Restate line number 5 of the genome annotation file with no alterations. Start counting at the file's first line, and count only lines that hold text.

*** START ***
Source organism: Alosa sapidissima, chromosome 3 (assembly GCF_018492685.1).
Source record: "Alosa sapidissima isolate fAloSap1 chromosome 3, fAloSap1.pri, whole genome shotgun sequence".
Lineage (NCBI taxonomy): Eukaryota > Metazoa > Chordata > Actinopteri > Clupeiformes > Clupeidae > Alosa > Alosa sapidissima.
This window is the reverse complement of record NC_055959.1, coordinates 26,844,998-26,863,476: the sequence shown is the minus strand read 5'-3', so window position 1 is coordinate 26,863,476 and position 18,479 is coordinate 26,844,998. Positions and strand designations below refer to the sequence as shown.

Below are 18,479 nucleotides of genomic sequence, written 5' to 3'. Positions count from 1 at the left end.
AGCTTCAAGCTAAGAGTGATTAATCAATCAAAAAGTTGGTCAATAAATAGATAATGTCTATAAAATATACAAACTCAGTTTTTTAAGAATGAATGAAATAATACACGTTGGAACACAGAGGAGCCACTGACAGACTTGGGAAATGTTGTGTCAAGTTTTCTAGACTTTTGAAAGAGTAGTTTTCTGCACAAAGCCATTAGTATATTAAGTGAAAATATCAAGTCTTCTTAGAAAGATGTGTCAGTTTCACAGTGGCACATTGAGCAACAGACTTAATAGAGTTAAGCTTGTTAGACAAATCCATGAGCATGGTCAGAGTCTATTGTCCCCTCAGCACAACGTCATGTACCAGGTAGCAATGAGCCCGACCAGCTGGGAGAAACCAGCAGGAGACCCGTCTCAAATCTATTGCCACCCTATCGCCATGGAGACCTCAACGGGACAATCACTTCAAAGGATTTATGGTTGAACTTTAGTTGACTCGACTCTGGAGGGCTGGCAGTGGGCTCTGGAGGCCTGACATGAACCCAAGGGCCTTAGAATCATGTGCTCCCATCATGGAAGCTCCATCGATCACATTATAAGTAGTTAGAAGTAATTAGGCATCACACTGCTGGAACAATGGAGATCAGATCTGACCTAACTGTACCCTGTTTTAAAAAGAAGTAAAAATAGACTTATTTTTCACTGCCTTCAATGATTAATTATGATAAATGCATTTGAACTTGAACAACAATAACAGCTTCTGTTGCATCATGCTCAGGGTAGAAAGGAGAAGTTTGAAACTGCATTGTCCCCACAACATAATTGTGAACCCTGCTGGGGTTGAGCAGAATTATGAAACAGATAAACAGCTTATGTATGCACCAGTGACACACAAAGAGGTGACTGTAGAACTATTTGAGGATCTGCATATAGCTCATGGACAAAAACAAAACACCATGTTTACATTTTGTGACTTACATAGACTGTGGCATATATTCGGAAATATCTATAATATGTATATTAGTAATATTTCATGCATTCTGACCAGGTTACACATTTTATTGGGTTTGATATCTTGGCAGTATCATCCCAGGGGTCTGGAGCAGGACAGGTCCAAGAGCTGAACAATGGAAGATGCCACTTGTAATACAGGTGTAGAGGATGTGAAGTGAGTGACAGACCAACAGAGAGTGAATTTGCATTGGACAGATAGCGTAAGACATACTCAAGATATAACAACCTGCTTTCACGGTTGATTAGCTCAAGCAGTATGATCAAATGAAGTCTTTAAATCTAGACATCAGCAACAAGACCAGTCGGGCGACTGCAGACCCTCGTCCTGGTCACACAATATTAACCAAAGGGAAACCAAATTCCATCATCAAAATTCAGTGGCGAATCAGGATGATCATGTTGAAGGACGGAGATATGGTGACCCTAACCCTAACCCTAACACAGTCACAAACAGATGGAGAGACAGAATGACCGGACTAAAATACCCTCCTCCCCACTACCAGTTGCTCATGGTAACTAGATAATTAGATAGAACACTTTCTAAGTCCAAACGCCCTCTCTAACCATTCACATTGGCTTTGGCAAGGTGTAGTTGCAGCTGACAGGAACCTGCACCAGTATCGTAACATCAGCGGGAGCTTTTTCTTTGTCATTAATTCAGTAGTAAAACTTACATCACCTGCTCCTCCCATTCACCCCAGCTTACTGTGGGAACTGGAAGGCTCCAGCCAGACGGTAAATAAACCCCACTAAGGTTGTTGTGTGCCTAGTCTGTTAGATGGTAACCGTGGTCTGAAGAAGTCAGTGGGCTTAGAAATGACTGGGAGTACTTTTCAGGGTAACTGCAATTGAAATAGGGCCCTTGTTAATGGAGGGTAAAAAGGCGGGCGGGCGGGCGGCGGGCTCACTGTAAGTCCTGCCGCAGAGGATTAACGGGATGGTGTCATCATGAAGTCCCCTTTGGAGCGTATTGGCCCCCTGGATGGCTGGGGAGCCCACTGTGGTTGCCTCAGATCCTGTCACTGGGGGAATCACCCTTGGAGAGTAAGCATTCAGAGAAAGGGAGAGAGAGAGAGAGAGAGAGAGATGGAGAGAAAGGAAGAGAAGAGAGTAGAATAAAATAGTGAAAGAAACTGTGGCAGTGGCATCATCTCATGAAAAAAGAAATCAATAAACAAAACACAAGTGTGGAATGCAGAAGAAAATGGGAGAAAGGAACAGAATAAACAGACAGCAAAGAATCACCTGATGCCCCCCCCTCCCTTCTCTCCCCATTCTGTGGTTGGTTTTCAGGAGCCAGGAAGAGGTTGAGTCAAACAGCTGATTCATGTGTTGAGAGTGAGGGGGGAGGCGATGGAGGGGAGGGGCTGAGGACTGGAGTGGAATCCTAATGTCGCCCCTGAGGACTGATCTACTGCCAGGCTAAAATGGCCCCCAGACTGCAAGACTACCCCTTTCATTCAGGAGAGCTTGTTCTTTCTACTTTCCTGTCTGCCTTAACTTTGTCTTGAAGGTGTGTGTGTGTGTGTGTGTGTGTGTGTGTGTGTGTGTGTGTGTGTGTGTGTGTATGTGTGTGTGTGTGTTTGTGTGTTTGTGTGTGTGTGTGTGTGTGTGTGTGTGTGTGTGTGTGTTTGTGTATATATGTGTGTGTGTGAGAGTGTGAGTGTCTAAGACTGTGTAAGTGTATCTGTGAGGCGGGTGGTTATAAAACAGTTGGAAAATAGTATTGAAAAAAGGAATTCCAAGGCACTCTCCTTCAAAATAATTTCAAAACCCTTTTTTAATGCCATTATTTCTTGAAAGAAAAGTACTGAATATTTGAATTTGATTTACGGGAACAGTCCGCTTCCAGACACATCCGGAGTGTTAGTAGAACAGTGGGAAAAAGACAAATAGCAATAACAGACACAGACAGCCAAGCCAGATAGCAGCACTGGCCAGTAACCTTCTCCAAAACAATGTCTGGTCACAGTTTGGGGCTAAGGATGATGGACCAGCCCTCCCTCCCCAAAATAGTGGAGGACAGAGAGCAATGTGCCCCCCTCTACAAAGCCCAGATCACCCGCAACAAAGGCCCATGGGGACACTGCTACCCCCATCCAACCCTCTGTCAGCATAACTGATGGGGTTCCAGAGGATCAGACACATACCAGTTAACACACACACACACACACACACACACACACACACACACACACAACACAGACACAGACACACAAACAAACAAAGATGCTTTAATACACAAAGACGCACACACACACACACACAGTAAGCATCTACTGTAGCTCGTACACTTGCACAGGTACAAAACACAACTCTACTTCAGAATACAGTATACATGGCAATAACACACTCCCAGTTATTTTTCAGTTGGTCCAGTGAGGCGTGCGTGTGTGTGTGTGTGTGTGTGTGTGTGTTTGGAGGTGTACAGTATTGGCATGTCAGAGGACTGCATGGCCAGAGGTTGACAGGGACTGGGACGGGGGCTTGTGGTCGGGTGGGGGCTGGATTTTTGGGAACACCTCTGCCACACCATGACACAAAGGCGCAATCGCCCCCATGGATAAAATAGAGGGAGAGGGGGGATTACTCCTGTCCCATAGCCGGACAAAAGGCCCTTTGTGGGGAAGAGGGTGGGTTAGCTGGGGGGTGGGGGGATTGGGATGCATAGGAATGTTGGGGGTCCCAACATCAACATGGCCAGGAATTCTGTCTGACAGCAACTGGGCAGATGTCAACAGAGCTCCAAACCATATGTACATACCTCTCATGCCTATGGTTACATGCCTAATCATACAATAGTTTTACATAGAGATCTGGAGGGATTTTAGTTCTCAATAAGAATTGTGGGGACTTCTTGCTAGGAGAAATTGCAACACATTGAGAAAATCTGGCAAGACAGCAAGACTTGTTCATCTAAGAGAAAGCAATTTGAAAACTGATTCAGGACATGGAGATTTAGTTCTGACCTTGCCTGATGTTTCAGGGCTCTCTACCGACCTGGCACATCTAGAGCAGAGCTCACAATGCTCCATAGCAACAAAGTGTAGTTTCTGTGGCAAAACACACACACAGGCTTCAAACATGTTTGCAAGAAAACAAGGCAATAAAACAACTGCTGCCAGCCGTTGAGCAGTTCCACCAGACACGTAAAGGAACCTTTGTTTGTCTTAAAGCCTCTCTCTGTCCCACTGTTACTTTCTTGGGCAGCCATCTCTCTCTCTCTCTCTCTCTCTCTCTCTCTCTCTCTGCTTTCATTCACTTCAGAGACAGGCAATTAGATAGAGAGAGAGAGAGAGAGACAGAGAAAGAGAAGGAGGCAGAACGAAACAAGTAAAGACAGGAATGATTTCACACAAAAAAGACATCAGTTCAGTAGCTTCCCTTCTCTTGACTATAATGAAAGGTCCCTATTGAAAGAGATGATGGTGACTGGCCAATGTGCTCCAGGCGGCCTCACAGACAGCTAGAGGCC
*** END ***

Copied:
Below are 18,479 nucleotides of genomic sequence, written 5' to 3'. Positions count from 1 at the left end.